Russian investigators are considering a terror angle to the plane crash in Kazan which killed all the 50 people on board.
Hours after the Tatarstan Airlines-operated Boeing 737 exploded when trying to touch down, Russian authorities have begun probing the crash.
"All possible causes will be considered - weather conditions, piloting error, technical defects of the aircraft, fuel problems and also terrorism," said Marat Zaripov, first deputy chief of Tatarstan department of the Investigative Committee.
Experts are collecting evidence from the crash scene, but the flight recorder is yet to be found. A criminal inquiry has also been launched while authorities continue to question witnesses.
A team of experts from the Russian Emergencies Ministry in Moscow has flown into Kazan to join the investigation.
Flights from and to Kazan airport have been temporarily suspended.
Samples of the plane's fuel are also being collected to find possible clues. The passenger jet had refuelled in Moscow from where it flew to Kazan.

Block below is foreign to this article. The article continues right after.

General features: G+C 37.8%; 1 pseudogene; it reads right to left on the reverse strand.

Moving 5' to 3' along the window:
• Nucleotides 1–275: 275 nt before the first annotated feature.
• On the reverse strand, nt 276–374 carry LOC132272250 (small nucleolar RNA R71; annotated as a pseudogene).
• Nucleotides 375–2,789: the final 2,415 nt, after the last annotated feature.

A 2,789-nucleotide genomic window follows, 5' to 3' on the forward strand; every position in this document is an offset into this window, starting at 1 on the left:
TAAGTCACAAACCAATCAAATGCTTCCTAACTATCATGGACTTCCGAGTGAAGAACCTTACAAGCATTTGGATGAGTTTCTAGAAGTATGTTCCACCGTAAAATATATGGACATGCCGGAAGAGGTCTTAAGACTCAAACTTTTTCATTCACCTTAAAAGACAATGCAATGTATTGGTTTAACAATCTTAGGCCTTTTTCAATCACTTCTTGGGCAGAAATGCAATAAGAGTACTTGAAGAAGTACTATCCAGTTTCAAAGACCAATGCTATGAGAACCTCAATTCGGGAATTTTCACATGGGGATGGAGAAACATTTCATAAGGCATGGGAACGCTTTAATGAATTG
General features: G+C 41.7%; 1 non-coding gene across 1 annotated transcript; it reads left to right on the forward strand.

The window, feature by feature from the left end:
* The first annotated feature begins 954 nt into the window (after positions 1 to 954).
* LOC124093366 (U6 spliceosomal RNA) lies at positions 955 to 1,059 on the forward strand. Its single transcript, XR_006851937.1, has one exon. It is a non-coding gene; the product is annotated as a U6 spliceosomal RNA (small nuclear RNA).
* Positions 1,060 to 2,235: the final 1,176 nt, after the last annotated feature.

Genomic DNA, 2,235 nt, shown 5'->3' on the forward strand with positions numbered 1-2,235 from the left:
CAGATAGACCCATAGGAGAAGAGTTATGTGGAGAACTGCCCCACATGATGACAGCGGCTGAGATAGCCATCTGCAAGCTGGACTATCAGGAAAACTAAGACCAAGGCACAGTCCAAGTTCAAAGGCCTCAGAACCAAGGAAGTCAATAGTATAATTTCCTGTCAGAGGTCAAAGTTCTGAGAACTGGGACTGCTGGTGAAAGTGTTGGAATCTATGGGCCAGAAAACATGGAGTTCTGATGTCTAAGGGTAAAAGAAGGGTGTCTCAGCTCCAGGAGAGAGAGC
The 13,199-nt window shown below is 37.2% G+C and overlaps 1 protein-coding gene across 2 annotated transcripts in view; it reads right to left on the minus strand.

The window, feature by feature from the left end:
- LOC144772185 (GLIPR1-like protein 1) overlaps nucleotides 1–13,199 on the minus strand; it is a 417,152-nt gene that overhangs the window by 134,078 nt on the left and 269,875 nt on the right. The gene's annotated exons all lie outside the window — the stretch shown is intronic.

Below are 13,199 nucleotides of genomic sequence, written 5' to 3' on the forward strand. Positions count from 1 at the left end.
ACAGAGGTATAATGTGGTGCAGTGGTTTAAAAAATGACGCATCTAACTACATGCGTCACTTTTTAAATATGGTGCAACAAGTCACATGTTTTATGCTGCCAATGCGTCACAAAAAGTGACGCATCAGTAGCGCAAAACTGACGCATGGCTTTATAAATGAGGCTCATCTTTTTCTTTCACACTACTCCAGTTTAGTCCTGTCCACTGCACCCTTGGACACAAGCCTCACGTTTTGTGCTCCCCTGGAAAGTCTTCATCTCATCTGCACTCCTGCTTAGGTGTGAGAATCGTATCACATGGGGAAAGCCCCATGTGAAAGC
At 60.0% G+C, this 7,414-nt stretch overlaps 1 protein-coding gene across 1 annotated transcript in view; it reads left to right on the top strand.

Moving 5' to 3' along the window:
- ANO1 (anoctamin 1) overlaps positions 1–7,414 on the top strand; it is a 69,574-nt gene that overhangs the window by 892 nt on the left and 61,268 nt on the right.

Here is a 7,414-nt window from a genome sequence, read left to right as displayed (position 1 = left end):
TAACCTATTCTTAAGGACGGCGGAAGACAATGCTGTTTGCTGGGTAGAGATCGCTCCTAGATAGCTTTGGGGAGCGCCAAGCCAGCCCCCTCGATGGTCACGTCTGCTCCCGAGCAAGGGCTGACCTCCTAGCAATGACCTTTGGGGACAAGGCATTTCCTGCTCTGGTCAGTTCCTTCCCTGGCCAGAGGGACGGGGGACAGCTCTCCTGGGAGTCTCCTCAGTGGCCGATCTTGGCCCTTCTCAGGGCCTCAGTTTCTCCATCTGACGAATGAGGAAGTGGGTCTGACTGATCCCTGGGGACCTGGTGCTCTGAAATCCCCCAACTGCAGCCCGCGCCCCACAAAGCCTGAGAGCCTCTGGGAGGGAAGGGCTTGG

"Corresponding studies will be ordered after the examination of the crash scene. Documents have been retrieved," Zaripov told reporters.
Rosaviatsiya, the Russian agency which oversees civil aviation, has also set up a special commission to closely study the operations of Tatarstan Airlines.
The authorities are finding it difficult to identify the bodies of the victims as all of them have been burnt beyond recognition. Establishing the identities is expected to take several weeks.
Eyewitnesses at Kazan airport have been reported as saying that there were only ashes and mangled remains of the aircraft.
Zaripov added: "The area covered by fragments of the airliner is quite large - 500 by 500 metres. The investigation continues."
The son of Tatarstan's president and a regional chief of Russian Intelligence Agency FSB were killed in the plane crash. Two foreign nationals, a Briton and a Ukrainian, were among the dead.